New Delhi: The probability of an Indian between the ages of 30-70 years dying from the four main non-communicable diseases - diabetes, cancer, stroke and respiratory diseases - was 26 percent at present, the World Health Organization said Monday.
According to the Global Status Report on Noncommunicable diseases, NCDs would claim nearly 52 million lives globally by the year 2030.
Nearly 8.5 million people died of NCDs diseases in the WHO's South-East Asia Region in 2012. "This number is expected to grow larger if we do not act now to arrest this epidemic", it said.
In India, NCDs are estimated to have accounted for 60 percent of all deaths in 2014, while 26 percent between the ages of 30-70 years had a probability of succumbing to the four diseases.
The report highlights the need to act immediately.
It said that all governments must commit and set national NCD targets this year and implement policy and cost-effective interventions for prevention and control of major non-communicable diseases.
High rates of death and disease, particularly in low and middle income countries, is a reflection of inadequate investment in cost-effective NCD interventions.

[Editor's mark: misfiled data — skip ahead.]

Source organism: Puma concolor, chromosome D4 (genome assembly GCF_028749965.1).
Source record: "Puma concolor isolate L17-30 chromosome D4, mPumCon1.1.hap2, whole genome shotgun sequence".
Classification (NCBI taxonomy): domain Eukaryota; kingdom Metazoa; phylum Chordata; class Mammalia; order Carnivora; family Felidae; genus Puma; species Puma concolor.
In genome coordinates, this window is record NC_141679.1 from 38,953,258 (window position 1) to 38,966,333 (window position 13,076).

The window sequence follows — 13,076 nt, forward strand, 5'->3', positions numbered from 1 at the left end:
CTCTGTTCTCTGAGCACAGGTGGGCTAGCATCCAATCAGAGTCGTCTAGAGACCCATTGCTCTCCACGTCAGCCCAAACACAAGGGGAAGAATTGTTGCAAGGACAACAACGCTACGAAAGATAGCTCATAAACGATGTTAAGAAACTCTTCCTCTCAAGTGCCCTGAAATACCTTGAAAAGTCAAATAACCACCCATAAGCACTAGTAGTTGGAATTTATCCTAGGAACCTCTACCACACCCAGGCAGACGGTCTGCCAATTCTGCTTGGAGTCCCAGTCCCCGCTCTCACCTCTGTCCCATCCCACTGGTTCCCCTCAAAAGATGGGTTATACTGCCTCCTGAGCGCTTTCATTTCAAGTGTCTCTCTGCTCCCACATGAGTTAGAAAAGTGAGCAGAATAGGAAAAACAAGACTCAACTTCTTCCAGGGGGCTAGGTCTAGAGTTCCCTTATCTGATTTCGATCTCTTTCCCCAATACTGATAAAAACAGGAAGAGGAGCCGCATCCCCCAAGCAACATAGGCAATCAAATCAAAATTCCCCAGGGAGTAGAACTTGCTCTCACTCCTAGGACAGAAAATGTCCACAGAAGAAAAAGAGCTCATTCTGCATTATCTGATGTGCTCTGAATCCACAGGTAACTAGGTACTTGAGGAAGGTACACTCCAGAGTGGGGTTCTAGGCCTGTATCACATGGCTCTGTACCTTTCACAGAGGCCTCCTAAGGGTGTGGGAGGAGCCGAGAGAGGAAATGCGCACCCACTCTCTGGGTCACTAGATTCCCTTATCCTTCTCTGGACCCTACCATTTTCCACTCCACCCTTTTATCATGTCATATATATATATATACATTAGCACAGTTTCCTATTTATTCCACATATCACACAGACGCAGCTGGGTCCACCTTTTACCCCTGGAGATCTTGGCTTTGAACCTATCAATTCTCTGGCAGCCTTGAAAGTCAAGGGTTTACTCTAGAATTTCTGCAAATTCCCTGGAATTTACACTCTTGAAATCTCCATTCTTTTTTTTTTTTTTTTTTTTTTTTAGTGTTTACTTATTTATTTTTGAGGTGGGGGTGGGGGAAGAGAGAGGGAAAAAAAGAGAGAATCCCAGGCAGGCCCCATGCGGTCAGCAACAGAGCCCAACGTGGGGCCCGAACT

It said that while non-communicable diseases are a global public health challenge, nearly three quarters of the deaths occur in low- and middle-income countries.
The problem is growing, particularly in the South-East Asia Region, where two out of three deaths are caused by non-communicable diseases, it said.
WHO regional director for South-East Asia region Poonam Khetrapal Singh said nearly half of the deaths due to non-communicable diseases occur in the 30 to 70 years age group.
She said most of the premature NCD deaths are preventable. Promoting simple lifestyle changes and diet modifications can prevent non-communicable diseases, she said.
The WHO recommended that all countries implement the "best buys" interventions.
The recommendations include "best buys" or cost-effective, high-impact interventions such as banning all forms of tobacco and alcohol advertising, reducing salt consumption, replacing trans fats with polyunsaturated fats, promoting and protecting breastfeeding, early detection and treatment of high blood pressure and preventing cervical cancer through periodic screening.
Among the targets set by the WHO are a 30 percent relative reduction in mean population intake of salt/sodium, a 30 percent relative reduction in prevalence of current tobacco use in persons aged more than 15 years and a 25 percent relative reduction in the prevalence of raised blood pressure or contain the prevalence of raised blood pressure.